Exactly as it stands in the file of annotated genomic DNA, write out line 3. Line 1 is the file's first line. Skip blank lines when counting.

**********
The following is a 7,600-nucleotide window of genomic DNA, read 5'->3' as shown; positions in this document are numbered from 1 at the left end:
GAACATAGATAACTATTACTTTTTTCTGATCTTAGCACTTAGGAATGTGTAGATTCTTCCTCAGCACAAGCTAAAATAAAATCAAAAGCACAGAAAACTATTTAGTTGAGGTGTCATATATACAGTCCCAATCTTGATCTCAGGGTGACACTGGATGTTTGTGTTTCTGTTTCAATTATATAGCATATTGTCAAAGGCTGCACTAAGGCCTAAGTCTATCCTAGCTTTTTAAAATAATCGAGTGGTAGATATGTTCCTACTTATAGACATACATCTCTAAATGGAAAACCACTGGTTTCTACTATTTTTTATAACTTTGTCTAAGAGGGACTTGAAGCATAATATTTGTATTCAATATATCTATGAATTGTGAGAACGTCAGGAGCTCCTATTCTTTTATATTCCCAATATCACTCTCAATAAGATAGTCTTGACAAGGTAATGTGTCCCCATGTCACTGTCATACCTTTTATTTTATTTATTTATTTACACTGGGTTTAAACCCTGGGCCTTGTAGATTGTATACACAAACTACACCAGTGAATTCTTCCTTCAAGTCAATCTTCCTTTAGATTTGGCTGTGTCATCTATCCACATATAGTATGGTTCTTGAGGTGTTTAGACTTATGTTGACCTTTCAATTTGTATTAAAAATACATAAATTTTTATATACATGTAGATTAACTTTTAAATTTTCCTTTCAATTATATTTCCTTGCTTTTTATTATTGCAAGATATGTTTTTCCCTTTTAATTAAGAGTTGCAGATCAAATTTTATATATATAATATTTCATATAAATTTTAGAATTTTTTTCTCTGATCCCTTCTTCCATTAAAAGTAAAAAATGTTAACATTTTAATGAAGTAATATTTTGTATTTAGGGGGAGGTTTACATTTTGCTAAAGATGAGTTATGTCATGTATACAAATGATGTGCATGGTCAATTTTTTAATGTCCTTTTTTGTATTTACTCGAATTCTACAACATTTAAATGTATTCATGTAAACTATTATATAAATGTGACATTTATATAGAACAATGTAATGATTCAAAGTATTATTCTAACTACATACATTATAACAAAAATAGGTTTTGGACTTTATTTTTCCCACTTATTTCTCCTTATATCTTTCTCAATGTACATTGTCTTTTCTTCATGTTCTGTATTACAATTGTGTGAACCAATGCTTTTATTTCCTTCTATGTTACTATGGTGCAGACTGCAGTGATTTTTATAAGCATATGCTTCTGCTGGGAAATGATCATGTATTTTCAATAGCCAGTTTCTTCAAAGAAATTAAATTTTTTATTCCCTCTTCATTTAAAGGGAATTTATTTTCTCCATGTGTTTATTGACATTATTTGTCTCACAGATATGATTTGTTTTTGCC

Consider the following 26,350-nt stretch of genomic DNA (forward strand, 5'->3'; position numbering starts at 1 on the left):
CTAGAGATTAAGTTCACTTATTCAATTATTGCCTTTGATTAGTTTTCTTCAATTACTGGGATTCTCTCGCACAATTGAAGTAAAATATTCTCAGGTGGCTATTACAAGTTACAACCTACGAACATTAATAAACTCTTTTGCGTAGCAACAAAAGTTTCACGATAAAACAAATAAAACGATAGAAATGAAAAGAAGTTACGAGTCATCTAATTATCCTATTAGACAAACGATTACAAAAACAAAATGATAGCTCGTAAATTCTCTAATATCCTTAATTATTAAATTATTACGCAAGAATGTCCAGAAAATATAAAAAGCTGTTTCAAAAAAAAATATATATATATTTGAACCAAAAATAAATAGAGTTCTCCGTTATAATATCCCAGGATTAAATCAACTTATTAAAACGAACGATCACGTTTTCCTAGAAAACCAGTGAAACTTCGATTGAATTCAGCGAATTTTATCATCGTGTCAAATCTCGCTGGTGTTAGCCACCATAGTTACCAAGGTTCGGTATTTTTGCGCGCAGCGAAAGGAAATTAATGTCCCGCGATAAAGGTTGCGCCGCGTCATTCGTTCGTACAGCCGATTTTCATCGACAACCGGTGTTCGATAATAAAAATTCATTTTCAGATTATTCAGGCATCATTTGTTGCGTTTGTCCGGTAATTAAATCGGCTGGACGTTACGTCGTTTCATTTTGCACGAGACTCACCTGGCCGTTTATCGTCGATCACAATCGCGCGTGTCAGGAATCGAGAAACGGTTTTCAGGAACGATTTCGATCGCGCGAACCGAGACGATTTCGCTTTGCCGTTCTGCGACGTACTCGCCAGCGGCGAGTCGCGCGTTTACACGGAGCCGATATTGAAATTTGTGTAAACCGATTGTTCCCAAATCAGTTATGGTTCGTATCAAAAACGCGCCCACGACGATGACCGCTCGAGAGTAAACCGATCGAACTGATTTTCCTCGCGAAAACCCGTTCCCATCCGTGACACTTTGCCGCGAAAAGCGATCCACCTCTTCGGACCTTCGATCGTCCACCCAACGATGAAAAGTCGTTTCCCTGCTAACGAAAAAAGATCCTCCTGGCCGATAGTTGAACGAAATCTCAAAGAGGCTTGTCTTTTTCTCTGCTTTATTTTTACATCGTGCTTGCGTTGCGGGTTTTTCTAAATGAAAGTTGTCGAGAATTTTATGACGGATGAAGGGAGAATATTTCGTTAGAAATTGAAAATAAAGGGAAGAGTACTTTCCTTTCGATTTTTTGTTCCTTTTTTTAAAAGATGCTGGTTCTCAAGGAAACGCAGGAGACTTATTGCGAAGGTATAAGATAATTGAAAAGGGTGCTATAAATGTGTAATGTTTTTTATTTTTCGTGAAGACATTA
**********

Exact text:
Consider the following 26,350-nt stretch of genomic DNA (forward strand, 5'->3'; position numbering starts at 1 on the left):